Trump’s personal lawyer Rudy Giuliani said in comments over the weekend that he would advise the president against sitting down for an interview with special counsel Robert Mueller, that the president could assert his “Fifth Amendment right against self-incrimination in the Russia investigation,” and that Trump and his legal team “don’t have to comply” with a subpoena by Mueller because “we can assert the same privilege that other presidents have.” Scott Neuman reports at NPR, providing an overview of Giuliani’s interviews and some of his contradictory remarks.
U.S. District Court Judge T.S. Ellis questioned Mueller’s authority in indicting Trump’s former campaign manager Paul Manafort, at the hearing in Alexandria, Virginia on Friday. Judge Ellis said that Mueller’s team did not care about Manafort’s bank fraud, but rather “what information Mr. Manafort could give you that would reflect on Mr. Trump or lead to his prosecution or impeachment.” Josh Gerstein reports at POLITICO.
Turkey’s military is “ready for new missions” against U.S.-backed Syrian Kurdish Y.P.G. militia in Syria, the Turkish President Reçep Tayyip Erdoğan said yesterday, praising Turkish troops for their offensive against Syrian Kurds in the northern Afrin region. Reuters reports.
Turkey has had significant influence in the northern Syrian town of Jarablus. According to officials, the town has become an example of Turkish governance following military operations, Laura Pitel reports at the Financial Times.
Iraq’s air force carried out an airstrike against the Islamic State in Syria and “completely destroyed” the position used by commanders of the group, the Iraqi Prime Minister Haidar al-Abadi’s office said in a statement yesterday. Reuters reports.
U.S.-led airstrikes continue. U.S. and coalition forces carried out 27 airstrikes against Islamic State targets in Syria and Iraq between April 27 and May 3. [Central Command]
An explosion at a mosque in Afghanistan’s Khost province yesterday has killed at least 17 people and wounded 34, according to officials. Qadir Sediqi reports at Reuters.
The mosque was being used as an electoral registration center, no one has yet claimed responsibility, though the Taliban have denied any role in the attack. Fahim Abed and Rod Nordland report at the New York Times.
“The Secretary-General extends his solidarity to Afghan citizens seeking to exercise their constitutional rights and take part in forthcoming parliamentary elections,” the U.N. Secretary-General António Guterres said in a statement yesterday. The U.N. News Centre reports.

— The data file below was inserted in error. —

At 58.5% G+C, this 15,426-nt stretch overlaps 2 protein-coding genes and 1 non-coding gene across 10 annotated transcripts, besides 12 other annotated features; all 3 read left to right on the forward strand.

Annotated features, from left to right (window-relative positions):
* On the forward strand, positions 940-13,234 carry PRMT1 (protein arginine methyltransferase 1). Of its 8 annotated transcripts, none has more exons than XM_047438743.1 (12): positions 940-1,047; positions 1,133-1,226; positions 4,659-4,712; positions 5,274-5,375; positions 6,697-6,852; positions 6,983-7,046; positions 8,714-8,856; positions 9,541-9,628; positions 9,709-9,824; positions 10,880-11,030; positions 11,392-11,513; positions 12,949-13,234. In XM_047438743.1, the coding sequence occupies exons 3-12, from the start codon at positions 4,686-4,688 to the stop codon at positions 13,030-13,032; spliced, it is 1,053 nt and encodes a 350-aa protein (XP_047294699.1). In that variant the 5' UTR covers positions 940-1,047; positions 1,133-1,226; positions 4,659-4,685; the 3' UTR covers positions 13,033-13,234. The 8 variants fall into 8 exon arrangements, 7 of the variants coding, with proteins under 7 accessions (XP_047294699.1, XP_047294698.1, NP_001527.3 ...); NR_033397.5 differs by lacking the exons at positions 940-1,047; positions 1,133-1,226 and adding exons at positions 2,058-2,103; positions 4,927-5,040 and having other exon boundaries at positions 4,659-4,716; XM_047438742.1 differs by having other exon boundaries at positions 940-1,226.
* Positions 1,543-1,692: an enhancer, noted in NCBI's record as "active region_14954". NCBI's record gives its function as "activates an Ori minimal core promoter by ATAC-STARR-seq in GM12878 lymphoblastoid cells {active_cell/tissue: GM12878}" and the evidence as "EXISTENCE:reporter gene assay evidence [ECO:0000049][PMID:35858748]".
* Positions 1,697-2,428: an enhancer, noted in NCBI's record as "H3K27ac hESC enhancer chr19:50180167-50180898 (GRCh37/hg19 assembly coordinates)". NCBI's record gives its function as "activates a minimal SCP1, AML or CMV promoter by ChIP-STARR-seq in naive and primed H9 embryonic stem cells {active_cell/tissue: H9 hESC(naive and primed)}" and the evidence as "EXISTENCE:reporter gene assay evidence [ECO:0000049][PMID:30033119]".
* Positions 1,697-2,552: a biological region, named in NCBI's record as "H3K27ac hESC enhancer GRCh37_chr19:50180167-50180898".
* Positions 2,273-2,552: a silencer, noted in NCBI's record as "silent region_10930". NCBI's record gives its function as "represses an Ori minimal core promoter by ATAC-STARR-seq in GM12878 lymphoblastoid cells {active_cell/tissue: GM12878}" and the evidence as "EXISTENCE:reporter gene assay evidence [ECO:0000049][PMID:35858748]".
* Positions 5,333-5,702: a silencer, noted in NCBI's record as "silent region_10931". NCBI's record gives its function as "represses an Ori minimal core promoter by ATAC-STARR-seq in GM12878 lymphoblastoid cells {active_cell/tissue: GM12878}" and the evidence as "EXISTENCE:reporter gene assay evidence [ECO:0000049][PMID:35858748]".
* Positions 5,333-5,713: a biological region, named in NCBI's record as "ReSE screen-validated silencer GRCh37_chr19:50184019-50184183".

At least five police officers were killed by the Taliban in Kandahar province yesterday, according to a provincial official. The AP reports.
Afghan forces have recaptured a district in Afghanistan’s Badakhstan province after Taliban fighters took it last week, officials have said. Reuters reports.
HASPEL CONFIRMATION PROCESS
Trump’s nominee to be C.I.A. Director offered to withdraw her nomination on Friday, Gina Haspel’s nomination has been under scrutiny due to her role in brutal interrogation techniques at a C.I.A. blacksite prison in Thailand and her role in the decision to destroy videotapes documenting the interrogation of al-Qaeda operatives. Haspel told White House officials that she was concerned about damage to the C.I.A. during a contentious confirmation process, Matthew Rosenberg and Mark Landler report at the New York Times.
Senior Trump administration officials met with Haspel on Friday afternoon to convince her not to withdraw the nomination, according to anonymous officials, Haspel decided to continue as nominee on Saturday afternoon. Carol D. Leonnig, Shane Harris and Josh Dawsey report at the Washington Post.
Haspel is scheduled to appear before the Senate Intelligence Committee on Wednesday for a confirmation hearing, the White House has said that it expects the vote to be close. Greg Myre reports at NPR.
At least 43 Palestinians have been killed since protests began on March 30 at the border between Israel and Gaza. According to Palestinian health officials, two Palestinians were shot dead by Israeli troops yesterday, Al Jazeera reports.
Israel has stepped up its police presence and security ahead of the relocation of the U.S. Embassy from Tel Aviv to Jerusalem on May 14, there have been fears of violence, particularly as the week marks the celebration of the 70th anniversary of Israel’s creation, which Palestinians mark as the Nakba, “catastrophe.” Oliver Holmes reports at The Observer.
The Palestinian Authority President Mahmoud Abbas apologized for offending Jews in his comments to Palestinian lawmakers last week, Abbas’s remarks were widely condemned as anti-Semitic. Siobhán O’Grady reports at the Washington Post.
Trump’s comments on gun laws have drawn anger from the U.K. and France, during a speech to the National Rifle Association (N.R.A.) on Friday, the president criticized the countries and referred to knife violence in London and the Bataclan terrorist attack in Paris, prompting the French Foreign ministry to release a statement expressing “firm disapproval” of the U.S. President’s remarks on the attack. Adam Taylor reports at the Washington Post.
“Turkey will absolutely retaliate” if the U.S. halts weapons sales to Ankara, the Turkish Foreign Minister Mevlut Cavusoglu said yesterday. Tuvan Gumrucku reports at Reuters.